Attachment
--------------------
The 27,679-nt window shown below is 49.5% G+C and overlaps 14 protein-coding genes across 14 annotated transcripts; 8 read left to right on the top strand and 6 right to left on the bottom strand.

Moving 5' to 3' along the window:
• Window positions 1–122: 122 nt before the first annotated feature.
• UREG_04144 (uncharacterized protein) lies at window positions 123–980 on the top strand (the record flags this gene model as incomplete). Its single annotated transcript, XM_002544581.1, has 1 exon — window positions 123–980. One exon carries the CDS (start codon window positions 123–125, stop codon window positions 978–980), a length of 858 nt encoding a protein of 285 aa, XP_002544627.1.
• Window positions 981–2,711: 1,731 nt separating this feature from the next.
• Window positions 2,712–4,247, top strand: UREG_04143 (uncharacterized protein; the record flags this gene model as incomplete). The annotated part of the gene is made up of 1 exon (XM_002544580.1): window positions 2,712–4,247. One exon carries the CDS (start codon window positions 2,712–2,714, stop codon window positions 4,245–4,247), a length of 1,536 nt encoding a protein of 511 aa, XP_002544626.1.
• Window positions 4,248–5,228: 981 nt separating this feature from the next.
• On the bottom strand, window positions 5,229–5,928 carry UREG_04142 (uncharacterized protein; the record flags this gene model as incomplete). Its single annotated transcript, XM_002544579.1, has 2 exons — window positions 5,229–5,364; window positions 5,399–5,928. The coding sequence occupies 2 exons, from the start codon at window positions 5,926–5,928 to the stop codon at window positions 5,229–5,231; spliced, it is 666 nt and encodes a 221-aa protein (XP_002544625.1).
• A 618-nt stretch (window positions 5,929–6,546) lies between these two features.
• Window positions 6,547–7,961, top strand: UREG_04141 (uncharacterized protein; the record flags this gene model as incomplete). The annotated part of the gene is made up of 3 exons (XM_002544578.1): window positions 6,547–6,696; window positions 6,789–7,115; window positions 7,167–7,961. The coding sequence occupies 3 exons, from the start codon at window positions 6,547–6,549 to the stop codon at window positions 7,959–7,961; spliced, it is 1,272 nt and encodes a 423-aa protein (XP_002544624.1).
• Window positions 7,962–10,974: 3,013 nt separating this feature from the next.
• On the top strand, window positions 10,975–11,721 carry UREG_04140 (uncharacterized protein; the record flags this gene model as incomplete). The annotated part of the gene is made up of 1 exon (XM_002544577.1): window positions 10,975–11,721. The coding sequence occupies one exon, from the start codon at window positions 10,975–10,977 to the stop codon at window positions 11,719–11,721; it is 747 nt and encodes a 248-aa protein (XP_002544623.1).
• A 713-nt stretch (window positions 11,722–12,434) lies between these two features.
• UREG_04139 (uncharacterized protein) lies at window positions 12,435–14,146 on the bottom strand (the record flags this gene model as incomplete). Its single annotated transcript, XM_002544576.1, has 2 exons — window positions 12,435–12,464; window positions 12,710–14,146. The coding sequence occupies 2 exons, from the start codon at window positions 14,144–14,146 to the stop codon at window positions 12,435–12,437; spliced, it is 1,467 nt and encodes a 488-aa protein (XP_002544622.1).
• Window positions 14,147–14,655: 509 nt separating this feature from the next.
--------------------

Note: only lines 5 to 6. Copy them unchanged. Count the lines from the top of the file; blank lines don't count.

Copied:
• Window positions 981–2,711: 1,731 nt separating this feature from the next.
• Window positions 2,712–4,247, top strand: UREG_04143 (uncharacterized protein; the record flags this gene model as incomplete). The annotated part of the gene is made up of 1 exon (XM_002544580.1): window positions 2,712–4,247. One exon carries the CDS (start codon window positions 2,712–2,714, stop codon window positions 4,245–4,247), a length of 1,536 nt encoding a protein of 511 aa, XP_002544626.1.